International Friends and Enemies
To what extent do nations’ economic interests influence their political behavior? To shed light on this question, we develop new theory-consistent measures of the sensitivity of country welfare to foreign productivity growth. We derive these measures from the class of international trade models with a constant trade elasticity. Using exogenous sources of variation from both China’s emergence into the global economy and reductions in the cost of air travel over time, we show that as a country becomes more economically dependent on a trade partner, it realigns politically towards that trade partner.
We are grateful to Princeton University for research support. We would like to thank Daron Acemoglu, Arnaud Costinot, Keith Head, Nathan Lane, Thierry Mayer, Tommaso Porzio, Nancy Qian, Kadee Russ, Johannes Stroebel and conference and seminar participants at China Economics Summer Institute, Federal Reserve Bank of Atlanta/Emory University, Geneva Online Trade and Development Workshop, Harvard-MIT, Hong Kong University of Science and Technology, Nottingham University, National Bureau of Economic Research (NBER), National University of Singapore, Peking University, Penn State University, Princeton University, Queen Mary University of London, the RIDGE Conference in Trade and Development, the STEG Annual Conference 2021, and the World Bank for helpful comments and suggestions. We are grateful to Xavier Jaravel for sharing the strategic rivalry data. We also would like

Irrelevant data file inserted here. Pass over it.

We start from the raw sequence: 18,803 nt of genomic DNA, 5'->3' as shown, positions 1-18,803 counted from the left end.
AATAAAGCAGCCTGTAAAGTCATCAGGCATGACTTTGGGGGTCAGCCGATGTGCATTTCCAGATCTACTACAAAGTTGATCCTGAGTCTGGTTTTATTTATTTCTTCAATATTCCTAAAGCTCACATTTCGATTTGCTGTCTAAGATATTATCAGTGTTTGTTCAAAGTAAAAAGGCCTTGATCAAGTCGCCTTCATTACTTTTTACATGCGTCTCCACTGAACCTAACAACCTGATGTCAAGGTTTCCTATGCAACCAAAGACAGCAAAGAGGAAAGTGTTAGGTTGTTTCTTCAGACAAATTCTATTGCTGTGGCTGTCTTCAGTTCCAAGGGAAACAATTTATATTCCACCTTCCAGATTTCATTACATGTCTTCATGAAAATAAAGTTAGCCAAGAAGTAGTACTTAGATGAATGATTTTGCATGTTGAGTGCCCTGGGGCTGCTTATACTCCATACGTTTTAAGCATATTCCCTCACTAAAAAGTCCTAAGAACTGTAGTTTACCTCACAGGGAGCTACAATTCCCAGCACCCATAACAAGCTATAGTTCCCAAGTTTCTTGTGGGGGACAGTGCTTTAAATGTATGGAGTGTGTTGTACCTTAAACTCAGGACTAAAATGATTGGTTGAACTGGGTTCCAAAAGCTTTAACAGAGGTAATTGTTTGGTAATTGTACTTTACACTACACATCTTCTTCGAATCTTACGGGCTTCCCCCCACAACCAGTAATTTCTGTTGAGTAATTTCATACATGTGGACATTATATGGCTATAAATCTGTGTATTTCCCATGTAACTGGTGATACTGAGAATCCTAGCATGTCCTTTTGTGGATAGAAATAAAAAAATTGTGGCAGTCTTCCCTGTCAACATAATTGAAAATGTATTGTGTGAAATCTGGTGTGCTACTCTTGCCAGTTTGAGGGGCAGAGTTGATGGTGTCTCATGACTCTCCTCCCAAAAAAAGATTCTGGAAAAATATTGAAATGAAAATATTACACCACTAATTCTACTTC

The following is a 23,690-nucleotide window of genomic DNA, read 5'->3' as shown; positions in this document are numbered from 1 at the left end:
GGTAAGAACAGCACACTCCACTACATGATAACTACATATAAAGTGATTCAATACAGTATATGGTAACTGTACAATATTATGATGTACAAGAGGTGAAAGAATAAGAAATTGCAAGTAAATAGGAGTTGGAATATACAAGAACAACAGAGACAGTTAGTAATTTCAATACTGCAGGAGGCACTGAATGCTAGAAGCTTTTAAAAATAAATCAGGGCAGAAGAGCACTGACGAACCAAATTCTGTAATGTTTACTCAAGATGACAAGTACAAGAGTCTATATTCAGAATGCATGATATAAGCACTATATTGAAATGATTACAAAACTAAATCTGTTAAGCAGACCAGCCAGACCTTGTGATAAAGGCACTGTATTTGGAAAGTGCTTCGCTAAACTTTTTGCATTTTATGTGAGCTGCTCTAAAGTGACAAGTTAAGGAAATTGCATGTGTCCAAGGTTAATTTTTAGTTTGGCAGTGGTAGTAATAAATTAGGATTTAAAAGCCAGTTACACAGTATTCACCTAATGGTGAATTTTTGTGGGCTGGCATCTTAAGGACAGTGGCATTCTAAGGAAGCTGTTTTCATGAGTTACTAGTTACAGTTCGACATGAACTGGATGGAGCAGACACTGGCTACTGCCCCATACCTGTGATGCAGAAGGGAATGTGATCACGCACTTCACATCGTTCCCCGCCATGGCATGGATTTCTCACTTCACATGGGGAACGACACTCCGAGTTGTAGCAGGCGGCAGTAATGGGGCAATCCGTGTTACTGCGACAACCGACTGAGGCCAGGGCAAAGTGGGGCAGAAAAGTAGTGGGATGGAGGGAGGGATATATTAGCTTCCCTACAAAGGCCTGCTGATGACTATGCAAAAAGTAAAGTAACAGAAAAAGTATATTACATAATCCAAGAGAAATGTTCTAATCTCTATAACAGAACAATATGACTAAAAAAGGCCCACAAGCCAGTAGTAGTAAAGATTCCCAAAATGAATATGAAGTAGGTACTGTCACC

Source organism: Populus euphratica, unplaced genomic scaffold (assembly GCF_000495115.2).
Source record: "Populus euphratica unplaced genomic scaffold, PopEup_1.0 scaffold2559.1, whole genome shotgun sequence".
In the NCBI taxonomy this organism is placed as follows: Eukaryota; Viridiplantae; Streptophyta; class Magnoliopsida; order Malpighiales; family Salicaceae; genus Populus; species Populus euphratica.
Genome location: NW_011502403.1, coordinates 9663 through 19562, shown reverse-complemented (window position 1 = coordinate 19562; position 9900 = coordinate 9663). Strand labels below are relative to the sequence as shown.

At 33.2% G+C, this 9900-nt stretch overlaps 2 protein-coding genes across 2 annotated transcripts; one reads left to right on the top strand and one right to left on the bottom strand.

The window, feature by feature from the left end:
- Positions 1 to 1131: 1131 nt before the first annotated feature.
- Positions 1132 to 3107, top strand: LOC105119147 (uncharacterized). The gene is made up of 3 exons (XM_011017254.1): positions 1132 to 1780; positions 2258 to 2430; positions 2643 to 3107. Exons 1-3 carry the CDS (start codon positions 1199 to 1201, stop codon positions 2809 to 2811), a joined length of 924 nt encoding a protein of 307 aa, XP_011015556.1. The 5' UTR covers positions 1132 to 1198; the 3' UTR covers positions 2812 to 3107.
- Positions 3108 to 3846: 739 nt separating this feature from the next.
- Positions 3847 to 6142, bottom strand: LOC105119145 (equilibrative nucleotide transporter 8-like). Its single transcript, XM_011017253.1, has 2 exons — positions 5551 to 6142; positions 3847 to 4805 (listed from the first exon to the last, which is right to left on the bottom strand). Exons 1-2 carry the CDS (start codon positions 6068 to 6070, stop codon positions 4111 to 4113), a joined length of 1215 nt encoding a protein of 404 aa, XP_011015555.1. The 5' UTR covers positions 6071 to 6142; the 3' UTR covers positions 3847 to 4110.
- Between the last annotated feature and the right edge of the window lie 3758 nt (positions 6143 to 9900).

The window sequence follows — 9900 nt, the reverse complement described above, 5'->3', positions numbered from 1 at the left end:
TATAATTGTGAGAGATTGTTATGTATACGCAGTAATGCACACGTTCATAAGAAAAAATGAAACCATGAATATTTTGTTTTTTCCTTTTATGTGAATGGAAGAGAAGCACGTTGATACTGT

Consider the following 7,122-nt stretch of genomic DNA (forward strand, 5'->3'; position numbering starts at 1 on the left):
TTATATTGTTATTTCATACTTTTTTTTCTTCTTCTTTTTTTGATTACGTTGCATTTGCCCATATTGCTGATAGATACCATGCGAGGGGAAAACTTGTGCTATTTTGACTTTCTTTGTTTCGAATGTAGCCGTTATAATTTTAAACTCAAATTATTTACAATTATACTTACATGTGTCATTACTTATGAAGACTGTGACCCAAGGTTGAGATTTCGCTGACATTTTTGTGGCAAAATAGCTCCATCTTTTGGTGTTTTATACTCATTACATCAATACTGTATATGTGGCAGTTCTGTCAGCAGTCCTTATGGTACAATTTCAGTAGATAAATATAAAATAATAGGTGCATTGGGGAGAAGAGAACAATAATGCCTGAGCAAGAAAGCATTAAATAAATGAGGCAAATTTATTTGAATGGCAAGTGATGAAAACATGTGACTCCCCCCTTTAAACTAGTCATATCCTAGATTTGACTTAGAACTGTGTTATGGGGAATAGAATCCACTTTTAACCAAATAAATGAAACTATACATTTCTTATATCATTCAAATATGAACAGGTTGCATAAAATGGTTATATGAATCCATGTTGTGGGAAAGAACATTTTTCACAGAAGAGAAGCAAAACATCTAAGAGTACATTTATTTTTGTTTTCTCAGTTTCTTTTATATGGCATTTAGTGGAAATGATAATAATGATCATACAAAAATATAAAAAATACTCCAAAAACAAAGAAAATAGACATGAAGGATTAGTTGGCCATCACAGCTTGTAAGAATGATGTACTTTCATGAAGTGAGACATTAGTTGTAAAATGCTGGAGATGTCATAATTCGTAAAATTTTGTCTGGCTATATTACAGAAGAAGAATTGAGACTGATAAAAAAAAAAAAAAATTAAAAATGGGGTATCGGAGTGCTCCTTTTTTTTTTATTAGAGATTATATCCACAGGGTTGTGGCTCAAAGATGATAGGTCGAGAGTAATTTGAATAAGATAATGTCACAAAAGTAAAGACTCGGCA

to thank Gordon Ji, Ian Sapollnik and Maximilian Schwarz for excellent research assistance. The usual disclaimer applies. The views expressed herein are those of the authors and do not necessarily reflect the views of the National Bureau of Economic Research.